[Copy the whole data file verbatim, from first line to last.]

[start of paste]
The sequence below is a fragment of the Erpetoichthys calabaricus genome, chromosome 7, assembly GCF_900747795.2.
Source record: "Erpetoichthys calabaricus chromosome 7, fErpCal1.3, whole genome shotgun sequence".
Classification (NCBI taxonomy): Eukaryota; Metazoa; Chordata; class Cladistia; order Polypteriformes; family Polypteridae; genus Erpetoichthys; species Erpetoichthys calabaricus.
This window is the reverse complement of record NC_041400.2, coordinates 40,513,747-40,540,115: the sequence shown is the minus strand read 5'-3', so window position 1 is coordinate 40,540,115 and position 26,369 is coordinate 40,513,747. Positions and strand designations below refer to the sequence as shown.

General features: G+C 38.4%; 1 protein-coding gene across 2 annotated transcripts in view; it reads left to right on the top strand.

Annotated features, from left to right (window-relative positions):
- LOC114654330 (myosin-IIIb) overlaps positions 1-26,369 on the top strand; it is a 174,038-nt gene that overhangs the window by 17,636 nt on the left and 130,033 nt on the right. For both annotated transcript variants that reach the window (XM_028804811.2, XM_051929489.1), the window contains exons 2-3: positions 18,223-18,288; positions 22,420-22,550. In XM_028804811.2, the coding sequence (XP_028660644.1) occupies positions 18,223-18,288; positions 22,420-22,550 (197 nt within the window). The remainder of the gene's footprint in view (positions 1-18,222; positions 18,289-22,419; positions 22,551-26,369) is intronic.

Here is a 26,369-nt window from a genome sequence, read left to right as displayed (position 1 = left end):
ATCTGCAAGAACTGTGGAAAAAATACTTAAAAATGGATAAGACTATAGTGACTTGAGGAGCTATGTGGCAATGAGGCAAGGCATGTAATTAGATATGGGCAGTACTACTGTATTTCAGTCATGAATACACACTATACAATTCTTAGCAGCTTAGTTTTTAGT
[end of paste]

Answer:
The sequence below is a fragment of the Erpetoichthys calabaricus genome, chromosome 7, assembly GCF_900747795.2.
Source record: "Erpetoichthys calabaricus chromosome 7, fErpCal1.3, whole genome shotgun sequence".
Classification (NCBI taxonomy): Eukaryota; Metazoa; Chordata; class Cladistia; order Polypteriformes; family Polypteridae; genus Erpetoichthys; species Erpetoichthys calabaricus.
This window is the reverse complement of record NC_041400.2, coordinates 40,513,747-40,540,115: the sequence shown is the minus strand read 5'-3', so window position 1 is coordinate 40,540,115 and position 26,369 is coordinate 40,513,747. Positions and strand designations below refer to the sequence as shown.

General features: G+C 38.4%; 1 protein-coding gene across 2 annotated transcripts in view; it reads left to right on the top strand.

Annotated features, from left to right (window-relative positions):
- LOC114654330 (myosin-IIIb) overlaps positions 1-26,369 on the top strand; it is a 174,038-nt gene that overhangs the window by 17,636 nt on the left and 130,033 nt on the right. For both annotated transcript variants that reach the window (XM_028804811.2, XM_051929489.1), the window contains exons 2-3: positions 18,223-18,288; positions 22,420-22,550. In XM_028804811.2, the coding sequence (XP_028660644.1) occupies positions 18,223-18,288; positions 22,420-22,550 (197 nt within the window). The remainder of the gene's footprint in view (positions 1-18,222; positions 18,289-22,419; positions 22,551-26,369) is intronic.

Here is a 26,369-nt window from a genome sequence, read left to right as displayed (position 1 = left end):
ATCTGCAAGAACTGTGGAAAAAATACTTAAAAATGGATAAGACTATAGTGACTTGAGGAGCTATGTGGCAATGAGGCAAGGCATGTAATTAGATATGGGCAGTACTACTGTATTTCAGTCATGAATACACACTATACAATTCTTAGCAGCTTAGTTTTTAGT